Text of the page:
During the summer of 2003 I decided that I would build myself a wooden boat from plans offered by a small company out of South Carolina. I come from a woodworking background where my stepfather is a carpenter and my dad is truly an artist with wood, luckily for me I have managed to combine qualities of the two. As the summer of 2004 approached I desperately wanted to build another boat, however, if I built one for myself my wife would have made me sleep in it! So I decided to build one for someone else, and hence my side business of Toller Boatworks was born (and my summer side hustle to supplement my teaching salary!). Since building that first boat in 2003, I have become registered with the Coast Guard as a builder, built over 40 boats for customers in 14 states across the US, designed 3 new models from scratch and been featured in several magazines including American Waterfowler, Wildfowl and Salisbury the Magazine. In 2016 I began another side business on a whim called Compass Woodworks Co. where I make mostly unique cutting boards, serving trays, bread boards & charcuterie boards. You can see both businesses at www.tollerboatworks.com and www.compasswoodworksco.com
So when the opportunity came along for the shop position, I decided to take the leap of faith. A little background on my wood shop at South. South Rowan was built in the 1960s when vocational programs were still going strong and the backbone of many rural school systems. Unfortunately, over the years many vocational programs were pushed to the way side which eventually led to the demise of the program. One of the things I want to instill in my kids is the value of learning a skill. Even if they think their life path will take them to a traditional four year school, community college, or entering the work force. Until 3 years ago, the South Rowan shop had sat dormant for a number of years. Fortunately, the administration started really trying to offer what the students requested after surveying them on their passions. At that time they hired an instructor who acquired a shop that was in much need of an overhaul and while he did make some improvements we still have a long way to go. I spent a good portion of my summer break organizing and cataloging equipment before coming up with a huge purchase request for stationary tools, hand tools, safety equipment and tool storage. Fortunately, the bulk of my request was granted but unfortunately, it depleted most of my funding for this year leaving us without much funding for our class projects.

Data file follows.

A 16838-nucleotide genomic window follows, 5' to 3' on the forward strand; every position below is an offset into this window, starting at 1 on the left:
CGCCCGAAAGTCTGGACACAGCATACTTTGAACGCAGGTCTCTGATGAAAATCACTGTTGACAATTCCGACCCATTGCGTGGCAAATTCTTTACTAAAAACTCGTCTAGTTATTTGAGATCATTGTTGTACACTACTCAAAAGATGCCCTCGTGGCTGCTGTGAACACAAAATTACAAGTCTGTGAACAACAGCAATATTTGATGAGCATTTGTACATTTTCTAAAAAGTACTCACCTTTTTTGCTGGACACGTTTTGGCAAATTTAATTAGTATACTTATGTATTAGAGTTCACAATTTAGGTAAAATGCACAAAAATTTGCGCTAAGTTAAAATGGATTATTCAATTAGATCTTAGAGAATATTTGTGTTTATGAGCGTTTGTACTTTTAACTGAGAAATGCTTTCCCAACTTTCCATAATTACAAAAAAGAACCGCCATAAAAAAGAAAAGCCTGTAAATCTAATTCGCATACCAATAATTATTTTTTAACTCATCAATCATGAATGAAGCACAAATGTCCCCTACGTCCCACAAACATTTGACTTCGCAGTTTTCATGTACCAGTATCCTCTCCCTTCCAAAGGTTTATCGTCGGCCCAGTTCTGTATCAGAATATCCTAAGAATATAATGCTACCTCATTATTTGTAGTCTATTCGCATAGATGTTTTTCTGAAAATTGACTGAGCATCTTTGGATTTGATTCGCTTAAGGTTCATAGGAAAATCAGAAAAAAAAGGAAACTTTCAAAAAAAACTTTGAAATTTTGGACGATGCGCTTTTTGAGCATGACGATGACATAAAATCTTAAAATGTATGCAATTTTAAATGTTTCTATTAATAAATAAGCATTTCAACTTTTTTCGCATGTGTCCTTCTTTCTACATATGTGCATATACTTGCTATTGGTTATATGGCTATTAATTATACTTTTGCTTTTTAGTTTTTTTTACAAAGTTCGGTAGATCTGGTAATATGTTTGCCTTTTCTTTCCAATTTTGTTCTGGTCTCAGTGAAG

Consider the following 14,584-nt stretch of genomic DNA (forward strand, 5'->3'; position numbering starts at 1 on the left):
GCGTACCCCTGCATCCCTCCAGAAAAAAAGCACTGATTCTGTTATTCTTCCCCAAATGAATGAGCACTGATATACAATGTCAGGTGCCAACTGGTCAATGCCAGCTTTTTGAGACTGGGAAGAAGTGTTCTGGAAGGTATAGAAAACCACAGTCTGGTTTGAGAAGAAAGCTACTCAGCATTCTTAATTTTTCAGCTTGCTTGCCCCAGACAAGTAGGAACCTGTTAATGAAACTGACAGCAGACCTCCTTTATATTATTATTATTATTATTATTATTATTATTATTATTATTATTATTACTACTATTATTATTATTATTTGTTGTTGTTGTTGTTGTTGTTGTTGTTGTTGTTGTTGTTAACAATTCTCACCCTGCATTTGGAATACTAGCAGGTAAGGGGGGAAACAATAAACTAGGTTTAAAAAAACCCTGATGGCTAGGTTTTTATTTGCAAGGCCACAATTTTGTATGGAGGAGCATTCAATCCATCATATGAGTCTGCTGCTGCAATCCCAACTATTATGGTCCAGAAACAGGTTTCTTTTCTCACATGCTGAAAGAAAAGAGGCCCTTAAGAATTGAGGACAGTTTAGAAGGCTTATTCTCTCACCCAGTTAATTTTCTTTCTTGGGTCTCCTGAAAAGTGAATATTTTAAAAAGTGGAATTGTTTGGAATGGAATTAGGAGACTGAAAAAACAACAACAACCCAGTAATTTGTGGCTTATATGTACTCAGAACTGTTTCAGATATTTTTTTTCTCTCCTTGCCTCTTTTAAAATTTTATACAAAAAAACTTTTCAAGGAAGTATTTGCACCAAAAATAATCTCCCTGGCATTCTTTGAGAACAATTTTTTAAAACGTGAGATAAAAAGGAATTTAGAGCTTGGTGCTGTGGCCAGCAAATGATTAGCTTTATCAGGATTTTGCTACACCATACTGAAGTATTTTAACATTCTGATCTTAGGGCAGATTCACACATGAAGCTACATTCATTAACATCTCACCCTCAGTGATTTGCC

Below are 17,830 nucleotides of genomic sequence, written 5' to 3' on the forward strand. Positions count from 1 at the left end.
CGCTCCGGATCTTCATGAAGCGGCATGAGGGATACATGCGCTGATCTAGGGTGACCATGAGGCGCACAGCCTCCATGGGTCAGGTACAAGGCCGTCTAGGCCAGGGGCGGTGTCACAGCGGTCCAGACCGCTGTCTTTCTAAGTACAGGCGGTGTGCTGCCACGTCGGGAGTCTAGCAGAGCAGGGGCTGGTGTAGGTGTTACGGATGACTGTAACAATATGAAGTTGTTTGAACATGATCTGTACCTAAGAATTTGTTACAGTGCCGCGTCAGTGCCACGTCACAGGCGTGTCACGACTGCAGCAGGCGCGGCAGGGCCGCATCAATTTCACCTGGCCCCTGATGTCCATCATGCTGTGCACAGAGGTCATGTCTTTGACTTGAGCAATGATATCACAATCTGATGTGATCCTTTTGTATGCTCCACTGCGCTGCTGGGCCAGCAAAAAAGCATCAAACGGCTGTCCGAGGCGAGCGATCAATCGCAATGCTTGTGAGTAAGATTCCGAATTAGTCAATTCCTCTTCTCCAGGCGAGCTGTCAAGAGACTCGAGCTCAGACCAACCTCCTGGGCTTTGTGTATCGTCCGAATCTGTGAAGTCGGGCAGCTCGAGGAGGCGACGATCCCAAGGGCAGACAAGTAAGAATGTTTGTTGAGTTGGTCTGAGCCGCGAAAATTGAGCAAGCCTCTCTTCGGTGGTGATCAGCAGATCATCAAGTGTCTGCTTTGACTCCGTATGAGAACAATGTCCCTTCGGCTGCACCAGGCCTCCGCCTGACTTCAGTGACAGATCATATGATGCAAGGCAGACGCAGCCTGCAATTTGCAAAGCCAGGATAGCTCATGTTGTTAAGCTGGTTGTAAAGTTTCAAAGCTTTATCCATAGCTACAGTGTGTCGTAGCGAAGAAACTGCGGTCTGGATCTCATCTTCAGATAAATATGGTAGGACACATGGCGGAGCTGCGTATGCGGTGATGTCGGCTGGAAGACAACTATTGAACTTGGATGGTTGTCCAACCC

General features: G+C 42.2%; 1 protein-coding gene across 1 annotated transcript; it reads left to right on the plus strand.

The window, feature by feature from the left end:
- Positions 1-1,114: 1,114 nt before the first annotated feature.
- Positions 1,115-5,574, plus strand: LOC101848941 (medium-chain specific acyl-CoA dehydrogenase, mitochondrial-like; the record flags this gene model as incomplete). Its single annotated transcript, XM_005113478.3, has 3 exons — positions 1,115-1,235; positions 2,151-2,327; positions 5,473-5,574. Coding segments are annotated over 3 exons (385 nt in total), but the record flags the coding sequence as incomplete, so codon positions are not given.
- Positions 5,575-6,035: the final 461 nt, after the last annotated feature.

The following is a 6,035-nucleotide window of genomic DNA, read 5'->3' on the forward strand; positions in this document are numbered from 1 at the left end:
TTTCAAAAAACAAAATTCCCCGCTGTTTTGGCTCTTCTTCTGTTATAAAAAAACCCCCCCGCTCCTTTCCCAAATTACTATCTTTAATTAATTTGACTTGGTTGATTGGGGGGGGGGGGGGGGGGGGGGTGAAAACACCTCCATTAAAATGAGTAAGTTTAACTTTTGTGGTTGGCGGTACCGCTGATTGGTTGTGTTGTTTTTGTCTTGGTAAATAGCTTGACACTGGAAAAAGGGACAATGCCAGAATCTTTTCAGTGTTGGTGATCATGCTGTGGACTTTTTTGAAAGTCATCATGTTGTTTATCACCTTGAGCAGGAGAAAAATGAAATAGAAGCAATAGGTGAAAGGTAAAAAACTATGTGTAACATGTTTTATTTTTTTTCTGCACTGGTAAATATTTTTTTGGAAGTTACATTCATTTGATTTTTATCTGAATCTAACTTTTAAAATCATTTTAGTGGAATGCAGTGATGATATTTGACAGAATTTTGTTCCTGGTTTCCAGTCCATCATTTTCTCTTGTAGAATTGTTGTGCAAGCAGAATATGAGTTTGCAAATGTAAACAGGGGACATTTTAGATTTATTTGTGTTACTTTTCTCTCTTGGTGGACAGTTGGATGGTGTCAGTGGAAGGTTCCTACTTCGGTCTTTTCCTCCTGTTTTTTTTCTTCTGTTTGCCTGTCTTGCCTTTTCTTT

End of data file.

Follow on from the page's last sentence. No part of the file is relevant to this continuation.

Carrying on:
I was one of those kids, who often said the eight words that teachers dread to hear, "When am I ever going to use this?" As I began building boats so many math skills that were buried in the back of my mind started to surface. As I began to look over the course objectives for woodworking, I began to realize that 99% of the skills that were to be taught could be covered by building a boat. So I asked my kids if the interest was there...not only was it there but they were visibly excited by this idea. As we talked about the idea they were quick to offer that we could sale the completed boat in order add more funds back to the program. It is my hope that if we can get the materials for first boat funded we would become self-sufficient for funding in subsequent years.
The breakdown of where your donation would go is as follows.
$ 250 - materials to build a work cart for the boat.
$ 1250 - marine plywood & dimensional lumber
$ 750 - epoxy, fiberglass cloth, fillers, and polyurethane foam
$ 300 - electrical components such as wiring, switch panels, & lighting
$ 200 - hardware & fasteners
$ 200 - paint and interior liner
$ 550 - consumable materials such as chip brushes, rags, drop cloth, sanding, disks etc.
If you have any questions about the project, feel free to reach out!
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